Today we manage and optimize millions of products for different marketing channels. You could say we put the marketing department back in the driver’s seat to manage and maintain a company’s marketing activities, rather than waiting for weeks for the IT department to change their own product output.
Where do you see automation playing a greater role in the coming years?
I personally believe in automation and it should be possible to automate all tasks that have to be completed multiple times, especially as applied to multiple layers or products. Looking at South-East-Asia, companies are starting to understand the importance of technology in day-to-day business. Truth be told, Productsup in South-East Asia (SEA) is currently more about education, rather than selling a product, as most of our discussions are ending with ‘I didn’t know this was possible’. If you look at the world, the push of innovation drives probably initially from the US, then to Europe, before trickling down to SEA a couple of years later.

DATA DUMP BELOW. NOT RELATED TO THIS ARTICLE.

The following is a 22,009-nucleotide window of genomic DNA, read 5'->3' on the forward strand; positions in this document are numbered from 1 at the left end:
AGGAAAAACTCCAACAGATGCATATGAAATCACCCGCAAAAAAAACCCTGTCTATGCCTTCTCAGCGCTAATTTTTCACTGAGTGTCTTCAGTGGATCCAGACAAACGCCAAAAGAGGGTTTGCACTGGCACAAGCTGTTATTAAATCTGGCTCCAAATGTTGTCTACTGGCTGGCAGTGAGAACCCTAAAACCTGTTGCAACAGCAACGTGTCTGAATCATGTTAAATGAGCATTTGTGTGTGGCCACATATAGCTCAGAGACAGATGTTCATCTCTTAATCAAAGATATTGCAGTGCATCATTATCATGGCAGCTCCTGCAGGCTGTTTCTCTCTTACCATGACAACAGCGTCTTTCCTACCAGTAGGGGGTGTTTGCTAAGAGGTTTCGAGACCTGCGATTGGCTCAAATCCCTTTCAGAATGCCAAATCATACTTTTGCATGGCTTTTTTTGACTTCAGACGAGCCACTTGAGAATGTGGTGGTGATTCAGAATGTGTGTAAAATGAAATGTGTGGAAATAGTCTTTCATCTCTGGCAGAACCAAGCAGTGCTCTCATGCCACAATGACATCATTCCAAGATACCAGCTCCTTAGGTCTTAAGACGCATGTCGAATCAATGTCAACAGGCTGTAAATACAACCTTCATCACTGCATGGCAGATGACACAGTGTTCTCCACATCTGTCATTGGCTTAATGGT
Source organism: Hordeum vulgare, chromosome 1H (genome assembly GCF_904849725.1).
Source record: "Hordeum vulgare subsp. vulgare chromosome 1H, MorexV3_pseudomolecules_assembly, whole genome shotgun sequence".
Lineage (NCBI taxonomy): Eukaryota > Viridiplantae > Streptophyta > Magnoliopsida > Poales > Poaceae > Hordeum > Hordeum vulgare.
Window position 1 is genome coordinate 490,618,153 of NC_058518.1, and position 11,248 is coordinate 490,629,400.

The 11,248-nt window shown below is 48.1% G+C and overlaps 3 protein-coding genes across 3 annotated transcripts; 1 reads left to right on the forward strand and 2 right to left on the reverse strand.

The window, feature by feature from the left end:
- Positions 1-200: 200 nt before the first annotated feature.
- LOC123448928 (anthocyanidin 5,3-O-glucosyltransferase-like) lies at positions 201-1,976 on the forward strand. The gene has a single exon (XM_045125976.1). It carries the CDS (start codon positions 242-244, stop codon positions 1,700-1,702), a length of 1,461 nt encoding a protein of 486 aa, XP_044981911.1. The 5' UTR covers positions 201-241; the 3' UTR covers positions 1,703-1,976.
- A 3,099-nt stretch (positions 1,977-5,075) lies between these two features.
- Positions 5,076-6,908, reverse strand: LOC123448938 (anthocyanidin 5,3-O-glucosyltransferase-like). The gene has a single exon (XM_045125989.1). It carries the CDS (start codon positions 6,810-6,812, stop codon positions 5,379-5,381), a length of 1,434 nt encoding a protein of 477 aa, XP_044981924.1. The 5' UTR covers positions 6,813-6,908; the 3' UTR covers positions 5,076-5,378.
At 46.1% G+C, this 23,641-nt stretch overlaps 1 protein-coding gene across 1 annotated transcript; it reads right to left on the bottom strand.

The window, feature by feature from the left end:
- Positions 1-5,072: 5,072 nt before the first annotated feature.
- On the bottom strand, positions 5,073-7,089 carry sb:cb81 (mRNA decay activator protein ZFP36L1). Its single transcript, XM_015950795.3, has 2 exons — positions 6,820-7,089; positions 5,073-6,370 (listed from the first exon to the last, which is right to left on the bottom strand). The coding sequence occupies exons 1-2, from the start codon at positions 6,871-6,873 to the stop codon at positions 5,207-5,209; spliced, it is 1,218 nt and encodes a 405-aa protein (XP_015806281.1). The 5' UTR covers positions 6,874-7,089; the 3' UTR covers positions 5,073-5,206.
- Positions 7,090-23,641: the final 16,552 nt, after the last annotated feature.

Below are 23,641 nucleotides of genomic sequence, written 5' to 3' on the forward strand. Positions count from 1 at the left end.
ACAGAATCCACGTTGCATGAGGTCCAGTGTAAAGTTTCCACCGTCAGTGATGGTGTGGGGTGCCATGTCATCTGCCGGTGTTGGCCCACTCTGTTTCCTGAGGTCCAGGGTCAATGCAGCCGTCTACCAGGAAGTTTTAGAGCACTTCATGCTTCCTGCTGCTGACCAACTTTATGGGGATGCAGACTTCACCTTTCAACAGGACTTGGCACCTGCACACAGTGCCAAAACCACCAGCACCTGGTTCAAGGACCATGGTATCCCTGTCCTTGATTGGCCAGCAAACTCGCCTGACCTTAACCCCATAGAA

I think there is also a correlation between the cost of living in a society and the process of automation. The easier it is to staff a large workforce for a lower salary, the easier it is to have them do manual jobs that could be automated, because the automation tool costs more than the salaries of those people.
In what ways, if at all, do you see the AI and Machine Learning revolution touching the e-commerce space?
AI and machine learning will open a whole new world in the e-commerce market.
It’s perhaps also one of the topics where you can find 10 different explanations from 10 different people. I view machine learning as part of AI or, to put it differently, AI would not be possible without machine learning occurring beforehand. While machine learning tries to answer the ‘how’ part of a question, the AI is executing the ‘what’ part of a question. To put it in perspective – a computer can learn to play chess via machine learning from a theoretical perspective, while the AI is executing the game on a move-to-move-level and also factors in things like game theory (what move might be relevant based on the opponent’s move) and decision theory (to make the decision based on a specific move). In the world of commerce there is a lot of potential for machine learning systems – because who wants to categorize a million products manually in an Excel sheet?